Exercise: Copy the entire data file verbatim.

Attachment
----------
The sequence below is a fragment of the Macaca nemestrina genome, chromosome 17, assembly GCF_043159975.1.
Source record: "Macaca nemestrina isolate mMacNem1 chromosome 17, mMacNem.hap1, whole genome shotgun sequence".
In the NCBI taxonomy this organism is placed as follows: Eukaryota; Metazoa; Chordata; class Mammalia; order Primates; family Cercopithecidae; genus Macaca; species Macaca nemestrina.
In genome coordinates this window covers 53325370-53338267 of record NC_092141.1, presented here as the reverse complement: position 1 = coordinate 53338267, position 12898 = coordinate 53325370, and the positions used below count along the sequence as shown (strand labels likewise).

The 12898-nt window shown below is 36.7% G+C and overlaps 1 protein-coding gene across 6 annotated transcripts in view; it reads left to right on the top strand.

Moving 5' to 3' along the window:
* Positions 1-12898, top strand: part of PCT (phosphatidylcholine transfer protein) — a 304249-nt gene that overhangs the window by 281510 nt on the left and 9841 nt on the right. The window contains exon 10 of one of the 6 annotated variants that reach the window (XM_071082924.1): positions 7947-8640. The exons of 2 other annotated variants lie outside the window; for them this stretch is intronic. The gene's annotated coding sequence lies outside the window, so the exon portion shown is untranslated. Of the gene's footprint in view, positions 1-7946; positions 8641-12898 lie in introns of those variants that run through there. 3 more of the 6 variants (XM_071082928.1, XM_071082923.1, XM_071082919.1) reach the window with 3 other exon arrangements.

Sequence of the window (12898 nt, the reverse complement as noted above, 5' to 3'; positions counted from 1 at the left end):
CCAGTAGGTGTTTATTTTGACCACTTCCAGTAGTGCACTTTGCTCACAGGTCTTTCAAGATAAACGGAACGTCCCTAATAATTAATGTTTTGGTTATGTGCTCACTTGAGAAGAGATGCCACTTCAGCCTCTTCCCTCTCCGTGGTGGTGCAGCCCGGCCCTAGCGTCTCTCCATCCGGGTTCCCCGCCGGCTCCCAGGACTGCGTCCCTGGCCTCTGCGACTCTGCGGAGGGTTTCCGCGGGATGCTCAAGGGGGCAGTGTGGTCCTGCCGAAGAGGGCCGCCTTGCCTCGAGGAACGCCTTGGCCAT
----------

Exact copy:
The sequence below is a fragment of the Macaca nemestrina genome, chromosome 17, assembly GCF_043159975.1.
Source record: "Macaca nemestrina isolate mMacNem1 chromosome 17, mMacNem.hap1, whole genome shotgun sequence".
In the NCBI taxonomy this organism is placed as follows: Eukaryota; Metazoa; Chordata; class Mammalia; order Primates; family Cercopithecidae; genus Macaca; species Macaca nemestrina.
In genome coordinates this window covers 53325370-53338267 of record NC_092141.1, presented here as the reverse complement: position 1 = coordinate 53338267, position 12898 = coordinate 53325370, and the positions used below count along the sequence as shown (strand labels likewise).

The 12898-nt window shown below is 36.7% G+C and overlaps 1 protein-coding gene across 6 annotated transcripts in view; it reads left to right on the top strand.

Moving 5' to 3' along the window:
* Positions 1-12898, top strand: part of PCT (phosphatidylcholine transfer protein) — a 304249-nt gene that overhangs the window by 281510 nt on the left and 9841 nt on the right. The window contains exon 10 of one of the 6 annotated variants that reach the window (XM_071082924.1): positions 7947-8640. The exons of 2 other annotated variants lie outside the window; for them this stretch is intronic. The gene's annotated coding sequence lies outside the window, so the exon portion shown is untranslated. Of the gene's footprint in view, positions 1-7946; positions 8641-12898 lie in introns of those variants that run through there. 3 more of the 6 variants (XM_071082928.1, XM_071082923.1, XM_071082919.1) reach the window with 3 other exon arrangements.

Sequence of the window (12898 nt, the reverse complement as noted above, 5' to 3'; positions counted from 1 at the left end):
CCAGTAGGTGTTTATTTTGACCACTTCCAGTAGTGCACTTTGCTCACAGGTCTTTCAAGATAAACGGAACGTCCCTAATAATTAATGTTTTGGTTATGTGCTCACTTGAGAAGAGATGCCACTTCAGCCTCTTCCCTCTCCGTGGTGGTGCAGCCCGGCCCTAGCGTCTCTCCATCCGGGTTCCCCGCCGGCTCCCAGGACTGCGTCCCTGGCCTCTGCGACTCTGCGGAGGGTTTCCGCGGGATGCTCAAGGGGGCAGTGTGGTCCTGCCGAAGAGGGCCGCCTTGCCTCGAGGAACGCCTTGGCCAT